Ending a legal quagmire that stretched back to 2011, investors are finally set to receive their money from an $8.5 billion settlement involving Bank of America, mortgages originated by its Countrywide unit, and the Bank of New York Mellon, which acted as the trustee for the mortgage bond investors.
The parties originally agreed to the $8.5 billion settlement five years ago, but since then, a legal battle raged over whether Bank of New York Mellon had the authority to settle.
Here’s a sampling of HousingWire’s coverage of one of the legal battles, in 2012:
The case ties back to BoNY's decision, as trustee off loans in a securitized trust, to settle with Countrywide on behalf of RMBS investors over losses on loans originated by the closed lender.
Bank of New York Mellon and Countrywide agreed to settle last summer. But investors with loans in the trust pushed back, suggesting the settlement would rob them of an opportunity to represent their own interests.
Here's the latest: Last year, the Appellate Division of the New York Supreme Court ruled that BNY Mellon properly executed its duties in settling all the claims, but that wasn’t the last legal hurdle.
The last hurdle was cleared earlier this week, as a New York state judge approved the “Severance Order and Partial Final Judgment” for 512 of the 530 trusts that are subject to the $8.5 billion settlement, according to a note from analysts with Wells Fargo.
The Wells Fargo Securities analysts, Vipul Jain and Neil Delap, write that the severance order allows for payment to be made to the 512 “Initial Release Trusts,” while legal proceedings on the 18 “Remaining Trusts” will continue.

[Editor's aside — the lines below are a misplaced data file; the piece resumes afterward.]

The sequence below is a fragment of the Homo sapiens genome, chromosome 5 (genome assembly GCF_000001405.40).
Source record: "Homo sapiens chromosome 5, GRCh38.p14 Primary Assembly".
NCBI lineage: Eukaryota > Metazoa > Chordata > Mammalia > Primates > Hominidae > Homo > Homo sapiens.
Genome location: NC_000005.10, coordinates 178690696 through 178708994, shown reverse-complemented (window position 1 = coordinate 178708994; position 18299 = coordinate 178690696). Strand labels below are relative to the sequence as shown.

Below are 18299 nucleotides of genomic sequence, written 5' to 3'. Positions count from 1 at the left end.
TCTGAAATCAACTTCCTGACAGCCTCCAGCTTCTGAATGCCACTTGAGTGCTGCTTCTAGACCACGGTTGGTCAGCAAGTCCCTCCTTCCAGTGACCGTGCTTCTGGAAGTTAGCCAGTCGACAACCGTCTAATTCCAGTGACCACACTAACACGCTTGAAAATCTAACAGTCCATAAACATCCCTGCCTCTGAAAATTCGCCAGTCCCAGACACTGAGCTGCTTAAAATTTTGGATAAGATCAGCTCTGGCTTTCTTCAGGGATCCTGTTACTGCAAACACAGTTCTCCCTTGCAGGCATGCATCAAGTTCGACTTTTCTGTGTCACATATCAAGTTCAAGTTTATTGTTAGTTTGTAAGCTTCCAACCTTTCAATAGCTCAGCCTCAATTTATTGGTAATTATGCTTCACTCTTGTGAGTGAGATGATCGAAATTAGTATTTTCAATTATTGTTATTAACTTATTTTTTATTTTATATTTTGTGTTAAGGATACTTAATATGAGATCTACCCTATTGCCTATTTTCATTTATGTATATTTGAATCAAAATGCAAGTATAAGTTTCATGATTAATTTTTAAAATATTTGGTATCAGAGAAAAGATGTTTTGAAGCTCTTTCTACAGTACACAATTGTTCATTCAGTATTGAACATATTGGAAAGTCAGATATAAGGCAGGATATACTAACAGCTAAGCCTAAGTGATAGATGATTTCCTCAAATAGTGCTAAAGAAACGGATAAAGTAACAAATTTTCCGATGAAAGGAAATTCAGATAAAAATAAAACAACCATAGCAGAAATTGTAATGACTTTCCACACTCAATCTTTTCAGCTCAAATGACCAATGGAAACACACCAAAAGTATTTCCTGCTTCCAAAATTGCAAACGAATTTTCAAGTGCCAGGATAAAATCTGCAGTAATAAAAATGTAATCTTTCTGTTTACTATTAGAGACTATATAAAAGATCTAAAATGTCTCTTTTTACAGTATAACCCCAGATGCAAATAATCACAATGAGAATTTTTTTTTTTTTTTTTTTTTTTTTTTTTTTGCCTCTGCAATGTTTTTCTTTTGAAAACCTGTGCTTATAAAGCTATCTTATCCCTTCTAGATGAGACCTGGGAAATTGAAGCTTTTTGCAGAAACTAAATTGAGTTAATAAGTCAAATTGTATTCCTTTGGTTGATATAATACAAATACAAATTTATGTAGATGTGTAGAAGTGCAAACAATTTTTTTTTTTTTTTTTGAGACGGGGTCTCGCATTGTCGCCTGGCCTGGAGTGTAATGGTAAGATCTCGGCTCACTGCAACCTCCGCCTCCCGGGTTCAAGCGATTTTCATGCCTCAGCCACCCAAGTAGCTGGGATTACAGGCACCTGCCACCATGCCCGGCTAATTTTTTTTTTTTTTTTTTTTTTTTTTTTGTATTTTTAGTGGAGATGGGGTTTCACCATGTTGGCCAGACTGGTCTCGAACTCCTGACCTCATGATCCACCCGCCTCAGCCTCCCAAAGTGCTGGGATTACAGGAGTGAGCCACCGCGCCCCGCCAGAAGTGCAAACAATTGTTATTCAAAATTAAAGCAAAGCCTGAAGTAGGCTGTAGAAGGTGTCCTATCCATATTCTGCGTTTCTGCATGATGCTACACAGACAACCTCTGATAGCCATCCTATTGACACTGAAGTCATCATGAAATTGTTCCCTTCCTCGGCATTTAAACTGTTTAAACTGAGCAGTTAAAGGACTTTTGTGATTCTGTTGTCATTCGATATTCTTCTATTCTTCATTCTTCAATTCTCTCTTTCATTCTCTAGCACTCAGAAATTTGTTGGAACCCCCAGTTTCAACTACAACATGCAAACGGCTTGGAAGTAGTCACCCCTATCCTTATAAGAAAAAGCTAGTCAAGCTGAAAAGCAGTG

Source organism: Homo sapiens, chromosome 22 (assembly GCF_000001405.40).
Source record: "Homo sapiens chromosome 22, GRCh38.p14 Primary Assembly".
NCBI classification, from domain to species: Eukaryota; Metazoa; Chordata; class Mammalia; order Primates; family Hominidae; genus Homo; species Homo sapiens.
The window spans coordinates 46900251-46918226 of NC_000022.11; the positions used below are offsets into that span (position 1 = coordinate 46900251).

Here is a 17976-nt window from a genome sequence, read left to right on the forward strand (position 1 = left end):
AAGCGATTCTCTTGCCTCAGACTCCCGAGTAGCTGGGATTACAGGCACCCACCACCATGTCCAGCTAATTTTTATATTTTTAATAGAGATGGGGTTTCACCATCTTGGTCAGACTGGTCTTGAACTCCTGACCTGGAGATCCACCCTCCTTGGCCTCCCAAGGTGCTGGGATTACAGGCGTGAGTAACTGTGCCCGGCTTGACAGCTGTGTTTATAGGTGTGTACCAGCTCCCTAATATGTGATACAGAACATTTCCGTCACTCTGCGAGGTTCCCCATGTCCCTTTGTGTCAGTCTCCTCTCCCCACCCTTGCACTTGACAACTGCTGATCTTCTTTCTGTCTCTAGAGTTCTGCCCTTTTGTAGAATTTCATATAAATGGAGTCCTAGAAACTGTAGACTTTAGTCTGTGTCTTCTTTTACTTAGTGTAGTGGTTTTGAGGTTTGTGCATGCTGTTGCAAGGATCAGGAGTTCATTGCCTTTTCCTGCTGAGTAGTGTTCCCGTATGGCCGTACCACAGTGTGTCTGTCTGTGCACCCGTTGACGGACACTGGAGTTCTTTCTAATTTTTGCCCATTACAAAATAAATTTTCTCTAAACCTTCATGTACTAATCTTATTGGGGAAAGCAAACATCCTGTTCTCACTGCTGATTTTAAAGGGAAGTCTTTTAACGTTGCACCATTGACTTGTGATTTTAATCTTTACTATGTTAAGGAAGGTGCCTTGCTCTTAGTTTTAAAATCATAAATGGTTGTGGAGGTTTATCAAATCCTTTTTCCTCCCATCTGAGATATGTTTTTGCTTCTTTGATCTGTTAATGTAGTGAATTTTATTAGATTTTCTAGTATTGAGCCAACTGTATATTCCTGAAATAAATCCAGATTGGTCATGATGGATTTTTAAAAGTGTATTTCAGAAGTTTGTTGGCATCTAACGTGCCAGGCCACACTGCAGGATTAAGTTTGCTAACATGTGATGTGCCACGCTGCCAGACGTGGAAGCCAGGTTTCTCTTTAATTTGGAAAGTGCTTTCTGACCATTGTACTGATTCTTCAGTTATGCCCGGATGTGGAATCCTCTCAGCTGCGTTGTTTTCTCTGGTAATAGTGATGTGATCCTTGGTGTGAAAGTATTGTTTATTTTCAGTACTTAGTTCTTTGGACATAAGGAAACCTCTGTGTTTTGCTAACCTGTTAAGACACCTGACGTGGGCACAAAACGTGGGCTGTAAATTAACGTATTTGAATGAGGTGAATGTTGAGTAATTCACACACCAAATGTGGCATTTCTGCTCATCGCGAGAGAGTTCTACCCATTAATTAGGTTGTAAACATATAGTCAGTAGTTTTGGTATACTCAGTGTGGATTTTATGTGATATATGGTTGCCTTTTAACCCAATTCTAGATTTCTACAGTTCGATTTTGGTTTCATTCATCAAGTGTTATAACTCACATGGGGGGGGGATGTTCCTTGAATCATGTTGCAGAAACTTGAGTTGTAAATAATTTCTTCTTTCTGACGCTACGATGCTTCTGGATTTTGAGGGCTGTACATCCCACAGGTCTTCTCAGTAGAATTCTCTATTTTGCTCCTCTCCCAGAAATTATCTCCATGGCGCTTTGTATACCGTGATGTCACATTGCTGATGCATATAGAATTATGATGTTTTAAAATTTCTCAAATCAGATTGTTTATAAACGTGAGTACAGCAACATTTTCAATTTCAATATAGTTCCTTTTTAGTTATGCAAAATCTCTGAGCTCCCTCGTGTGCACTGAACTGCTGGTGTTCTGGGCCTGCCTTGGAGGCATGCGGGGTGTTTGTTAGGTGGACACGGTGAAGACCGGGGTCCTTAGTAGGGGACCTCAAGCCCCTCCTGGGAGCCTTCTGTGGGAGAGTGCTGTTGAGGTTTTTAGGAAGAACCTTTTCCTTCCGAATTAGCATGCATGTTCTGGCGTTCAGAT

According to the Wells Fargo analysts, The Partial Final Judgment dictates the timing and manner by which BNY Mellon should distribute the settlement proceeds.
The Wells Fargo analysts state that payments are expected to reach investors in June, a full five years to the month after the settlement agreement was originally entered into the New York Court System.
According to Wells Fargo’s note, one of the issues that held up the settlement was the issue of “overcollateralization leakage,” which refers to how the money will be paid out to the senior certificates and the subordinate certificates.
In a previous report, Wells Fargo’s analysts discussed the issue:
The conditions of the Settlement Agreement state that the funds are to be distributed to each Trust as if it were a “Subsequent Recovery.” However, in many cases this allows significant “leakage” of funds to the subordinated certificates at the expense of the senior certificates due to the design of the overcollateralization triggers.
But that issue is resolved now.
Again from Wells Fargo, this time from the most recent note:
According to the final ruling, for the Initial Release Trusts, the trustee shall, for the purposes of determining the principal distribution, calculate the OC amount to account for the paydown of the certificate balance and the write up of the certificate balance in an amount equal to the trust’s allocable share plus and ordinary subsequent recoveries.
Wells Fargo’s analysts also noted the “finality” of this ruling, quoting the judge: “All issues concerning the Initial Release Trusts are severed for full and final resolution herby, with proceedings concerning the remaining trusts to continue according to law.”